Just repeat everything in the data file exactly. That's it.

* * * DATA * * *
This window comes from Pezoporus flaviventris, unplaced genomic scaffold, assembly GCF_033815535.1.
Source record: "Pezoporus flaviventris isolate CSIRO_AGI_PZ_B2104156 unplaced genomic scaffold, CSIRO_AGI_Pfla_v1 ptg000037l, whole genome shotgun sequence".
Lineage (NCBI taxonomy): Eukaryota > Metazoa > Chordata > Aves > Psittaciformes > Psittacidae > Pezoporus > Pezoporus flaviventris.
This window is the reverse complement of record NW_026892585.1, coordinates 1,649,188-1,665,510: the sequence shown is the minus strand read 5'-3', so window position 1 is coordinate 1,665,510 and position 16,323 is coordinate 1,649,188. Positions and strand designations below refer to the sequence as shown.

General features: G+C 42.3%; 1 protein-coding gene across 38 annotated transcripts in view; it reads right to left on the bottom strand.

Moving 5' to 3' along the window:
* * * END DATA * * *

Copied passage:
This window comes from Pezoporus flaviventris, unplaced genomic scaffold, assembly GCF_033815535.1.
Source record: "Pezoporus flaviventris isolate CSIRO_AGI_PZ_B2104156 unplaced genomic scaffold, CSIRO_AGI_Pfla_v1 ptg000037l, whole genome shotgun sequence".
Lineage (NCBI taxonomy): Eukaryota > Metazoa > Chordata > Aves > Psittaciformes > Psittacidae > Pezoporus > Pezoporus flaviventris.
This window is the reverse complement of record NW_026892585.1, coordinates 1,649,188-1,665,510: the sequence shown is the minus strand read 5'-3', so window position 1 is coordinate 1,665,510 and position 16,323 is coordinate 1,649,188. Positions and strand designations below refer to the sequence as shown.

General features: G+C 42.3%; 1 protein-coding gene across 38 annotated transcripts in view; it reads right to left on the bottom strand.

Moving 5' to 3' along the window: